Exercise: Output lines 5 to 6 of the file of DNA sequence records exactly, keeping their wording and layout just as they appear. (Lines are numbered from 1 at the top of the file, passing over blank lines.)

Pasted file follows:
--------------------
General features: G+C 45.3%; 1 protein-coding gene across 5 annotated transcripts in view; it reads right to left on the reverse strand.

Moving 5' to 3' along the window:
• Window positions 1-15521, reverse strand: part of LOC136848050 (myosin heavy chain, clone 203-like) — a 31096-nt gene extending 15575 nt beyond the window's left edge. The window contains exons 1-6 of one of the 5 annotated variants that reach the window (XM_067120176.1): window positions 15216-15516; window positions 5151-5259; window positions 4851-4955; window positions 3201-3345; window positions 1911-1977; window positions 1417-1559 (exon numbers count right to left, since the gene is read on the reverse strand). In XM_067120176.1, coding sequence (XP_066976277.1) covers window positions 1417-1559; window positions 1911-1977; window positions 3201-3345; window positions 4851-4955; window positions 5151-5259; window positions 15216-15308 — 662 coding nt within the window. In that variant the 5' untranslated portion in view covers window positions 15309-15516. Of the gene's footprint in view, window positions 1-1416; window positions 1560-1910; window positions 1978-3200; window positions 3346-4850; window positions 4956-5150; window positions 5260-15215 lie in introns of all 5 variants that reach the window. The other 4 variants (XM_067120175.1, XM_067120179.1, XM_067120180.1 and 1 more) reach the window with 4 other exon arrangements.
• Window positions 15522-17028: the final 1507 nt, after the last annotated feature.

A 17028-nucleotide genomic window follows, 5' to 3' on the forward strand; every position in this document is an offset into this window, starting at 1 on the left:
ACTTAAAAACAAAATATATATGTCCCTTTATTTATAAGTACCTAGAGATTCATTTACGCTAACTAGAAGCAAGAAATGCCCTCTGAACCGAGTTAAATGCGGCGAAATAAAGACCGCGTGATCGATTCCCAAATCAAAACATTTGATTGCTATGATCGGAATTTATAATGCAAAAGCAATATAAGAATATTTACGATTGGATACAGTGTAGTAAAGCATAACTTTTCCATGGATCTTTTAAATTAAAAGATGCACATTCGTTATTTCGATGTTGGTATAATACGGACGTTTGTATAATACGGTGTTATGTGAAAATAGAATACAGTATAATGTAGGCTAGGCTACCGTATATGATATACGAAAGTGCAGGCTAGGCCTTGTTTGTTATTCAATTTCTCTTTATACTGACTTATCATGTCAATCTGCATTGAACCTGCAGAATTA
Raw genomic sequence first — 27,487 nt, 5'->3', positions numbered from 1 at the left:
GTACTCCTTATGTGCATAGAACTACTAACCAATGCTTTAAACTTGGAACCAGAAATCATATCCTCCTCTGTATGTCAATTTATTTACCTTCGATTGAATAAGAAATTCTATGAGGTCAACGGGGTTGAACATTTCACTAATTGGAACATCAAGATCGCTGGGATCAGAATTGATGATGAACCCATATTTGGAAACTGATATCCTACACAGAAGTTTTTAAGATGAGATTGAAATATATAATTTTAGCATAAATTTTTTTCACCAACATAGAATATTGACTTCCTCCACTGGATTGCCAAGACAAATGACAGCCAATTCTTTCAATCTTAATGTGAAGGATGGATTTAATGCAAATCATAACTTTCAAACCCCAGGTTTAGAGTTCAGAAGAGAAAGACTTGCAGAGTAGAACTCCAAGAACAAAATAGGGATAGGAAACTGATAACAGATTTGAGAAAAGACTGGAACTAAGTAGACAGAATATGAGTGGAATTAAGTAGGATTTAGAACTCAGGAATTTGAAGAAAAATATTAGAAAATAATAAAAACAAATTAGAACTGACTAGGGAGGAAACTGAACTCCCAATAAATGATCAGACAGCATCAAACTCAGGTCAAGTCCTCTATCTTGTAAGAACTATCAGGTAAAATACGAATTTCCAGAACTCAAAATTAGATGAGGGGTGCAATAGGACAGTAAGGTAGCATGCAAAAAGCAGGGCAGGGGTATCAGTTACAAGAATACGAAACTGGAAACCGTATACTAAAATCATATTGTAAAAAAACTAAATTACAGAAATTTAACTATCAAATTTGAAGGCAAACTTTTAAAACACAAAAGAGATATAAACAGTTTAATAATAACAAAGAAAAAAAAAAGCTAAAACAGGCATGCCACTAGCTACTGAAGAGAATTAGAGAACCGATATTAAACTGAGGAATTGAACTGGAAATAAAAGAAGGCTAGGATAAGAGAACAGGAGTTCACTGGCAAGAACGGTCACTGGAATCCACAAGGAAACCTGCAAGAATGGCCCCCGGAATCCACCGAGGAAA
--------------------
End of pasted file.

A 17028-nucleotide genomic window follows, 5' to 3' on the forward strand; every position in this document is an offset into this window, starting at 1 on the left:
ACTTAAAAACAAAATATATATGTCCCTTTATTTATAAGTACCTAGAGATTCATTTACGCTAACTAGAAGCAAGAAATGCCCTCTGAACCGAGTTAAATGCGGCGAAATAAAGACCGCGTGATCGATTCCCAAATCAAAACATTTGATTGCTATGATCGGAATTTATAATGCAAAAGCAATATAAGAATATTTACGATTGGATACAGTGTAGTAAAGCATAACTTTTCCATGGATCTTTTAAATTAAAAGATGCACATTCGTTATTTCGATGTTGGTATAATACGGACGTTTGTATAATACGGTGTTATGTGAAAATAGAATACAGTATAATGTAGGCTAGGCTACCGTATATGATATACGAAAGTGCAGGCTAGGCCTTGTTTGTTATTCAATTTCTCTTTATACTGACTTATCATGTCAATCTGCATTGAACCTGCAGAATTA